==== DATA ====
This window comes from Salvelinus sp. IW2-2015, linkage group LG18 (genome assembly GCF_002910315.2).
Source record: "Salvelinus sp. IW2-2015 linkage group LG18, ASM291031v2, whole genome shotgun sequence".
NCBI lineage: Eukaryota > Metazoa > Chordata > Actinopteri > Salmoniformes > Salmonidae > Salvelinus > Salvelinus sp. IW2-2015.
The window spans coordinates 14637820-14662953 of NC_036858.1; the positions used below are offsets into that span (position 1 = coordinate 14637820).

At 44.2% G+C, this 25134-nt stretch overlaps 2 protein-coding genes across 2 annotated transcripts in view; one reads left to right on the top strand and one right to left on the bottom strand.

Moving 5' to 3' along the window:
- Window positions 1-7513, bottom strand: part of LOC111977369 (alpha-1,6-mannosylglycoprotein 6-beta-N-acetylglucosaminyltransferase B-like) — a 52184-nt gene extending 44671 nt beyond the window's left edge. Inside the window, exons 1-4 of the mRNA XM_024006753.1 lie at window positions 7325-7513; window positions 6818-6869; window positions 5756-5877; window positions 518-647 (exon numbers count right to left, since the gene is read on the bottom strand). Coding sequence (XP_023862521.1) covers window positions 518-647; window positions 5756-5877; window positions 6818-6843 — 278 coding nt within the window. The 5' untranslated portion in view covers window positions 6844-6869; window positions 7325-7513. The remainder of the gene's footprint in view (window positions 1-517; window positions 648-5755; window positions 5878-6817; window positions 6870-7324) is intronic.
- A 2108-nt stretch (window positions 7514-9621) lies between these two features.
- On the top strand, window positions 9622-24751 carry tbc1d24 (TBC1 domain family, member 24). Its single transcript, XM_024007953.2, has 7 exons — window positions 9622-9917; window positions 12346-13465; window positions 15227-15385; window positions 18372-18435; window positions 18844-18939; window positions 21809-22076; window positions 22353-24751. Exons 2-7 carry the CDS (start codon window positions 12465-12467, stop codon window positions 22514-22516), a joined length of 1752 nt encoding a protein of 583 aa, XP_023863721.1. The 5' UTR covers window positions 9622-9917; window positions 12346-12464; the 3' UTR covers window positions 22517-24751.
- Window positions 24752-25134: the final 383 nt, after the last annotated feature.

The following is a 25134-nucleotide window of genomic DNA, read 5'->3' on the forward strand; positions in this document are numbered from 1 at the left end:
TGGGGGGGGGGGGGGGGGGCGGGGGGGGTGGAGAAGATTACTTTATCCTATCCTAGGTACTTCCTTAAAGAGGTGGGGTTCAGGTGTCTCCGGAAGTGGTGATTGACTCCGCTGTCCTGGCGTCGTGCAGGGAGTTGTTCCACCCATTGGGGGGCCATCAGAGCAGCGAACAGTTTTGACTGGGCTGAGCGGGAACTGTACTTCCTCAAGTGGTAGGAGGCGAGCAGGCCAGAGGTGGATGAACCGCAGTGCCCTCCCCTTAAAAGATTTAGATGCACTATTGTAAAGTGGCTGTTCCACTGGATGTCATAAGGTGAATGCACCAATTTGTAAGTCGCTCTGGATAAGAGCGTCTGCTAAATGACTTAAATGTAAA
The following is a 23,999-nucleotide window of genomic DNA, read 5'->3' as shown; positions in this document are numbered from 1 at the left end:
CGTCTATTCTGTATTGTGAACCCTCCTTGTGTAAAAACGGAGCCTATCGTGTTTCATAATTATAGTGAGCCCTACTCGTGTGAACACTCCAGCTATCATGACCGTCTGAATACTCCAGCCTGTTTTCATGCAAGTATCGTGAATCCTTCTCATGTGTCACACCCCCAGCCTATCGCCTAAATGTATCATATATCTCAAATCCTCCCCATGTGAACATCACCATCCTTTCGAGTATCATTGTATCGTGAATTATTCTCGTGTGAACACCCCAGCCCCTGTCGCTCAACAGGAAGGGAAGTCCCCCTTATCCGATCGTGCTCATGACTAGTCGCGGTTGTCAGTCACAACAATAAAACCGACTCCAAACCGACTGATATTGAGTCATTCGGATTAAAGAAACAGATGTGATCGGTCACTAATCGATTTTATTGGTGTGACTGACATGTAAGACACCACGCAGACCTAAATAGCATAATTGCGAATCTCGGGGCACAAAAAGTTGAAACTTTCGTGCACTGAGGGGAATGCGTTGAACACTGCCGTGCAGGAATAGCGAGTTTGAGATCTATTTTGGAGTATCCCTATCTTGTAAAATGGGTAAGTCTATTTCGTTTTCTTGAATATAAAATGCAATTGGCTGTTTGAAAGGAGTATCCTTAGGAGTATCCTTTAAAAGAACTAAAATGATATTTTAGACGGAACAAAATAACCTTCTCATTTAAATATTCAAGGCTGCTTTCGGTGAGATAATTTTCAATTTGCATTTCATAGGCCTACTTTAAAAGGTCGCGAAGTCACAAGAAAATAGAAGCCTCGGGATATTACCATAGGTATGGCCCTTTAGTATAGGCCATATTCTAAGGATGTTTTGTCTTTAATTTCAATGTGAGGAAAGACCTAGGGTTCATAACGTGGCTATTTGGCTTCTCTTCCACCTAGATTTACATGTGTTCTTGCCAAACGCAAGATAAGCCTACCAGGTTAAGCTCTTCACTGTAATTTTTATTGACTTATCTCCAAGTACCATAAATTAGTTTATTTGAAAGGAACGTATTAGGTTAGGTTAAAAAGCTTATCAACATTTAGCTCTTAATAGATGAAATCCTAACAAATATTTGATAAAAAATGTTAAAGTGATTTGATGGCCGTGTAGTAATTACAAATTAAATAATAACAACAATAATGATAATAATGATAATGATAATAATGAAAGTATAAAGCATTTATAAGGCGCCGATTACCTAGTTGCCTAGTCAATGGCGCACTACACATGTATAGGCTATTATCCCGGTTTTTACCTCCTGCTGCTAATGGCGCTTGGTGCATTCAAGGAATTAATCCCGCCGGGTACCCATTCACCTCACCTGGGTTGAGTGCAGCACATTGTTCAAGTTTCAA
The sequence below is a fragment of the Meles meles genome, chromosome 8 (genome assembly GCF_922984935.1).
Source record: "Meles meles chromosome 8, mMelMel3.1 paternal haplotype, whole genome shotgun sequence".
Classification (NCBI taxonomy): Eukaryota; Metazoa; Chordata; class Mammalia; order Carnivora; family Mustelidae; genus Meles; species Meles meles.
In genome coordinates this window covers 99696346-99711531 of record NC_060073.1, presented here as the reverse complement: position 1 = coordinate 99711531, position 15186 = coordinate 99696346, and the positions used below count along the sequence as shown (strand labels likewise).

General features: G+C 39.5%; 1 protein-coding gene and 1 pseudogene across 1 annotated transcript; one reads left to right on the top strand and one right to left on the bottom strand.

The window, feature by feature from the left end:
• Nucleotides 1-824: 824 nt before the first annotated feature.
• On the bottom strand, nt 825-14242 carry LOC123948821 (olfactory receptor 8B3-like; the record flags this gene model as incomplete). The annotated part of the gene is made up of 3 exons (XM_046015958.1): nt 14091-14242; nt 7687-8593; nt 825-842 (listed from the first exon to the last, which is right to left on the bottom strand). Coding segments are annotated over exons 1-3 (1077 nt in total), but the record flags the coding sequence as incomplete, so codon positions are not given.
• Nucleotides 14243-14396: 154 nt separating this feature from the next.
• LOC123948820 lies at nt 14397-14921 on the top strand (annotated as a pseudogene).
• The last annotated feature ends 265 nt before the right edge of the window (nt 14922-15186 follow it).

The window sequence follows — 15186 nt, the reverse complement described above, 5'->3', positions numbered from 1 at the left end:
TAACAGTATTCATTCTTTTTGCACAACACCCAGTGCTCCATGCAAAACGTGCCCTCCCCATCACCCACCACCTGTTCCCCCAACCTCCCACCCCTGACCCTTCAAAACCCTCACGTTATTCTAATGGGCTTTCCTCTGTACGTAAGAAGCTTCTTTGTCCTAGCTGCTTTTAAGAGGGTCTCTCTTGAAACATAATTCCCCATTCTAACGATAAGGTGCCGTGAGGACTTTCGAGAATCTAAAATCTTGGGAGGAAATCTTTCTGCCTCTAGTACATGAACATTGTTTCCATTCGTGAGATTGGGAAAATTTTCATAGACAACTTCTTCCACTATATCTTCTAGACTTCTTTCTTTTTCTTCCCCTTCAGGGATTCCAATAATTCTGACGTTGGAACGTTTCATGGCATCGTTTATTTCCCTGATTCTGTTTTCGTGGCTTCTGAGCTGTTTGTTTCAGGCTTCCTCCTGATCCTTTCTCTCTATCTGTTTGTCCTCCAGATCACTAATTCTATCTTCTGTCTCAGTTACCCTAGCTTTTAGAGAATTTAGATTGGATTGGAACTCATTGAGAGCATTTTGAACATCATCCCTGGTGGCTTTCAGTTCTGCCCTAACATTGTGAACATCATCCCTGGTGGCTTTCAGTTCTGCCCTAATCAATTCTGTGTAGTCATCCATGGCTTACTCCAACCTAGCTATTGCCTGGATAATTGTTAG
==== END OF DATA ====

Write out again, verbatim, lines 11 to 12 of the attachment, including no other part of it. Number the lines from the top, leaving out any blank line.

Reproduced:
The following is a 25134-nucleotide window of genomic DNA, read 5'->3' on the forward strand; positions in this document are numbered from 1 at the left end:
TGGGGGGGGGGGGGGGGGGCGGGGGGGGTGGAGAAGATTACTTTATCCTATCCTAGGTACTTCCTTAAAGAGGTGGGGTTCAGGTGTCTCCGGAAGTGGTGATTGACTCCGCTGTCCTGGCGTCGTGCAGGGAGTTGTTCCACCCATTGGGGGGCCATCAGAGCAGCGAACAGTTTTGACTGGGCTGAGCGGGAACTGTACTTCCTCAAGTGGTAGGAGGCGAGCAGGCCAGAGGTGGATGAACCGCAGTGCCCTCCCCTTAAAAGATTTAGATGCACTATTGTAAAGTGGCTGTTCCACTGGATGTCATAAGGTGAATGCACCAATTTGTAAGTCGCTCTGGATAAGAGCGTCTGCTAAATGACTTAAATGTAAA